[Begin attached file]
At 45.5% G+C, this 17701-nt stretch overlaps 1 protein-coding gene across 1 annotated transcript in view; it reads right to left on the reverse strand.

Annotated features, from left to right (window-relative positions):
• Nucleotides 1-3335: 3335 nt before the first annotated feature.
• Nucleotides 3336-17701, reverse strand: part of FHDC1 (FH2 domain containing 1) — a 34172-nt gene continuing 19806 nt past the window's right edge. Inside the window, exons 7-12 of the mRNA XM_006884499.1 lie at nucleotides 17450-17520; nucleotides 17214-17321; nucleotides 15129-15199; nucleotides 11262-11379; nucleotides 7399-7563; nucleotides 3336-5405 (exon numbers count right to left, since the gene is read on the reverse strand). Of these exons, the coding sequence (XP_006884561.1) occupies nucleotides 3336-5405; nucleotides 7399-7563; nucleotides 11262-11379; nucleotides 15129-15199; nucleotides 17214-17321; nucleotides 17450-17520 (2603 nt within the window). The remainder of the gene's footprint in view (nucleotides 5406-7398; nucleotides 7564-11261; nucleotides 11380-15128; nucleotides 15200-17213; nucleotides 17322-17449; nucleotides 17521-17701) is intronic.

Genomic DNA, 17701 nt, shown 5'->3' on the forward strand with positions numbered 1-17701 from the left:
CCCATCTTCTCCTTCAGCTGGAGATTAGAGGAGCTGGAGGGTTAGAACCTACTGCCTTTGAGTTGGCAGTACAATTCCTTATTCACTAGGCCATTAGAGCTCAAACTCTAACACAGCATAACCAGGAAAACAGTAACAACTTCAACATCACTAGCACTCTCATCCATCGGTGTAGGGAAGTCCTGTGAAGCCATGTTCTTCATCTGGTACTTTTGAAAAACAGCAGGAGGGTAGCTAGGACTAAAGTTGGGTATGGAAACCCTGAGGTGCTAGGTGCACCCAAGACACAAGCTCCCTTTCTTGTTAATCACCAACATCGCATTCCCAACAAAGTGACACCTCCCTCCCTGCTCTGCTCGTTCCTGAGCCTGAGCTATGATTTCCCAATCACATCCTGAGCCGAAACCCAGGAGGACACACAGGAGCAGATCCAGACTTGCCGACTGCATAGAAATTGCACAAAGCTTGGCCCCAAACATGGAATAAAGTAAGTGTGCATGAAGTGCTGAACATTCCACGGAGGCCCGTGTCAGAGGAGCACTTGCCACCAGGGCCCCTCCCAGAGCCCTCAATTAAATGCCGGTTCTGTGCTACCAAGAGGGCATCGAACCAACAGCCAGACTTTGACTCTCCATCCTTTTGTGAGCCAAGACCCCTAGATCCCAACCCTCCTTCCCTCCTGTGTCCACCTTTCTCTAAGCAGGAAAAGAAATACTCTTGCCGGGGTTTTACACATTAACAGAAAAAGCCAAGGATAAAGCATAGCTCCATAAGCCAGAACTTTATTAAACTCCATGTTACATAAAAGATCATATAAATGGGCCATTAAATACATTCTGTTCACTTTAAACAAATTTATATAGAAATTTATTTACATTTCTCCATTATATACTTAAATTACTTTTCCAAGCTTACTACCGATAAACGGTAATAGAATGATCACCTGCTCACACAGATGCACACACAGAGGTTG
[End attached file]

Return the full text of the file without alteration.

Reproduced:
At 45.5% G+C, this 17701-nt stretch overlaps 1 protein-coding gene across 1 annotated transcript in view; it reads right to left on the reverse strand.

Annotated features, from left to right (window-relative positions):
• Nucleotides 1-3335: 3335 nt before the first annotated feature.
• Nucleotides 3336-17701, reverse strand: part of FHDC1 (FH2 domain containing 1) — a 34172-nt gene continuing 19806 nt past the window's right edge. Inside the window, exons 7-12 of the mRNA XM_006884499.1 lie at nucleotides 17450-17520; nucleotides 17214-17321; nucleotides 15129-15199; nucleotides 11262-11379; nucleotides 7399-7563; nucleotides 3336-5405 (exon numbers count right to left, since the gene is read on the reverse strand). Of these exons, the coding sequence (XP_006884561.1) occupies nucleotides 3336-5405; nucleotides 7399-7563; nucleotides 11262-11379; nucleotides 15129-15199; nucleotides 17214-17321; nucleotides 17450-17520 (2603 nt within the window). The remainder of the gene's footprint in view (nucleotides 5406-7398; nucleotides 7564-11261; nucleotides 11380-15128; nucleotides 15200-17213; nucleotides 17322-17449; nucleotides 17521-17701) is intronic.

Genomic DNA, 17701 nt, shown 5'->3' on the forward strand with positions numbered 1-17701 from the left:
CCCATCTTCTCCTTCAGCTGGAGATTAGAGGAGCTGGAGGGTTAGAACCTACTGCCTTTGAGTTGGCAGTACAATTCCTTATTCACTAGGCCATTAGAGCTCAAACTCTAACACAGCATAACCAGGAAAACAGTAACAACTTCAACATCACTAGCACTCTCATCCATCGGTGTAGGGAAGTCCTGTGAAGCCATGTTCTTCATCTGGTACTTTTGAAAAACAGCAGGAGGGTAGCTAGGACTAAAGTTGGGTATGGAAACCCTGAGGTGCTAGGTGCACCCAAGACACAAGCTCCCTTTCTTGTTAATCACCAACATCGCATTCCCAACAAAGTGACACCTCCCTCCCTGCTCTGCTCGTTCCTGAGCCTGAGCTATGATTTCCCAATCACATCCTGAGCCGAAACCCAGGAGGACACACAGGAGCAGATCCAGACTTGCCGACTGCATAGAAATTGCACAAAGCTTGGCCCCAAACATGGAATAAAGTAAGTGTGCATGAAGTGCTGAACATTCCACGGAGGCCCGTGTCAGAGGAGCACTTGCCACCAGGGCCCCTCCCAGAGCCCTCAATTAAATGCCGGTTCTGTGCTACCAAGAGGGCATCGAACCAACAGCCAGACTTTGACTCTCCATCCTTTTGTGAGCCAAGACCCCTAGATCCCAACCCTCCTTCCCTCCTGTGTCCACCTTTCTCTAAGCAGGAAAAGAAATACTCTTGCCGGGGTTTTACACATTAACAGAAAAAGCCAAGGATAAAGCATAGCTCCATAAGCCAGAACTTTATTAAACTCCATGTTACATAAAAGATCATATAAATGGGCCATTAAATACATTCTGTTCACTTTAAACAAATTTATATAGAAATTTATTTACATTTCTCCATTATATACTTAAATTACTTTTCCAAGCTTACTACCGATAAACGGTAATAGAATGATCACCTGCTCACACAGATGCACACACAGAGGTTG